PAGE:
Dallying with the Dalai Lama
I had to smile when I read the New York Times editorial this morning on the honouring of the Dalai Lama in Washington. Here, it said, was a leader who has demonstrated a lifelong dedication to nonviolence and tolerance. Perhaps, suggested the Times wickedly, that dedication might rub off on some of the people he met during his stay in Washington. Might the White House perhaps ponder on one of his best-known maxims: “Through violence, you may solve one problem, but you sow the seeds for another.”
But the awarding of the Congressional Gold Medal, the US’s highest civilian honour, to the 72-year-old spiritual leader of the Tibetans, was rather more than an opportunity for President Bush’s critics to have another go at him. It was also an opportunity for Beijing, yet again, to fulminate against a Buddhist monk who has almost single-handedly appeared to keep alive the flame of Tibetan nationalism.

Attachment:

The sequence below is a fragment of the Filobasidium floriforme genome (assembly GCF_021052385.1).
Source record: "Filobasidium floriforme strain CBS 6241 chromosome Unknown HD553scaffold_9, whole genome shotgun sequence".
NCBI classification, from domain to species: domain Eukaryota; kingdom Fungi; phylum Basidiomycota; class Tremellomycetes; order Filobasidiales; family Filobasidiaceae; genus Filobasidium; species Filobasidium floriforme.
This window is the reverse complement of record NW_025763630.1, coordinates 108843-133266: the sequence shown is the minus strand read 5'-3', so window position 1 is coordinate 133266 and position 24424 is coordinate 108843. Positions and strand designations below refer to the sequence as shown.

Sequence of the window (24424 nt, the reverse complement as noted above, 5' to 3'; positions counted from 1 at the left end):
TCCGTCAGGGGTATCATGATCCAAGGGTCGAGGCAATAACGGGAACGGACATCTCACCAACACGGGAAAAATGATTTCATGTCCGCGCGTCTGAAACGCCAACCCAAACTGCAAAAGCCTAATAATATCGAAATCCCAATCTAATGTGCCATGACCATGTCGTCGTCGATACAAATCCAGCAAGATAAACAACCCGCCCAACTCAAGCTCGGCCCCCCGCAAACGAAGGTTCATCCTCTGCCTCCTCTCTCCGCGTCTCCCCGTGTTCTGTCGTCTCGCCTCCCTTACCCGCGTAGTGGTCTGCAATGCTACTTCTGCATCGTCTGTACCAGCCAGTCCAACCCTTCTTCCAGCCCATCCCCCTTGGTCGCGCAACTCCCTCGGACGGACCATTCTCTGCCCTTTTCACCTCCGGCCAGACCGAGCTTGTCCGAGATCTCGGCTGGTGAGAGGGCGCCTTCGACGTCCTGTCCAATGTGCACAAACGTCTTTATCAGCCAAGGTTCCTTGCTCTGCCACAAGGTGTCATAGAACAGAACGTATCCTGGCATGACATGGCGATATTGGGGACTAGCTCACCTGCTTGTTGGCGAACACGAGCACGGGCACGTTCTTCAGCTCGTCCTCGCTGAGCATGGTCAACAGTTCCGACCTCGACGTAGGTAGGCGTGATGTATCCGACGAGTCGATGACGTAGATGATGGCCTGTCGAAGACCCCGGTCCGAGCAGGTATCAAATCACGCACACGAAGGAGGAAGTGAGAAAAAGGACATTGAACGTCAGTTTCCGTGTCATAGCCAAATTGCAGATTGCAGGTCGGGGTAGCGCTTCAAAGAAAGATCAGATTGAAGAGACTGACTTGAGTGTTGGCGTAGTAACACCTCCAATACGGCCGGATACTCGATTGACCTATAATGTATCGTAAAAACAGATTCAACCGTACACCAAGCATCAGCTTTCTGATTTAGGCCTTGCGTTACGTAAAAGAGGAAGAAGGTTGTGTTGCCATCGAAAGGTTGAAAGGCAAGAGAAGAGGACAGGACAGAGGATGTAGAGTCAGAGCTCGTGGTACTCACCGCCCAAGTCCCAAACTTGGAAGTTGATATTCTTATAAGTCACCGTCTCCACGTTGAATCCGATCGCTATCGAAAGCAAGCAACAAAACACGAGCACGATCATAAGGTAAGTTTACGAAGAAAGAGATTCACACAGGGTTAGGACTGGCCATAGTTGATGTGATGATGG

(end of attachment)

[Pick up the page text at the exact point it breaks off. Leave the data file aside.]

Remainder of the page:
Yet there’s a bit of a paradox here. Behind the scenes, the Chinese leadership has been putting out feelers to the Dalai Lama and his fellow “splittists” for years … so why shouldn’t Washington honour him? Or is Beijing right to see this as a not-too-subtle attempt by the US to put pressure on China and bolster the Tibetan leader’s negotiating hand?
I talked about all this to the Tibetan affairs scholar Robert Barnett of Columbia University last night. If you missed it, you can hear it here.